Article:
The Chartered Institution of Highways and Transportation (CIHT) has released its long-awaited review of shared space, an issue that has dogged the sector for years and proven one of the most controversial in highways and town planning.
‘Creating better streets: Inclusive and accessible places’ provides a series of recommendations to Government and industry, calling for a major shake-up in the sector’s approach to shared space.
The controversial road design is associated with the removal of street furniture, kerbs and crossings and has prompted campaigns, particularly from organisations representing the blind, as well as legal actions.
Among the report’s conclusions is the point that the term shared space is unhelpful. CIHT proposes three new design approaches to replace shared space:
- Pedestrian-Prioritised Street
- Informal Street
- Enhanced Street
The CIHT said there was a case for further guidance, based on further research, to help councils decide which type of street is most appropriate in any situation.
‘The most significant decision required is when to move from the pedestrian-prioritised street type, where the driver should be seen as a guest, into the informal street type, where pedestrians will need to cross a defined carriageway. The differences between the informal and enhanced street are largely to do with the extent to which conventional traffic control measures are needed.’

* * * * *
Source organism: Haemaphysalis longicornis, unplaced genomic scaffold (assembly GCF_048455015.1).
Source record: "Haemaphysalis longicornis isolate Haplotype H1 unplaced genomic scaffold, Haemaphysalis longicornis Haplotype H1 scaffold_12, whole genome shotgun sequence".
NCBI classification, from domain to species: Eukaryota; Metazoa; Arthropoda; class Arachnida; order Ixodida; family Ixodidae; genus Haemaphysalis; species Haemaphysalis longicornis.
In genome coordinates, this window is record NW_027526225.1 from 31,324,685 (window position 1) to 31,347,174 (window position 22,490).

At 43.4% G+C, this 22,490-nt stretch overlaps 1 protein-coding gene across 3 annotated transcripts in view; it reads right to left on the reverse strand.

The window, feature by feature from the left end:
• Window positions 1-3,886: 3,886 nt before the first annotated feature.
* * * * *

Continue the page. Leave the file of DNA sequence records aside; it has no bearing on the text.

The review concedes that there are ‘key issues are around the use of kerbs and controlled crossings’ and an inclusive approach to the design of these schemes is required.
‘Future schemes seeking to improve the public realm through better street design need be promoted, designed, implemented and monitored against a series of predefined objectives with clear outcomes that can be measured in a consistent way,’ the report states.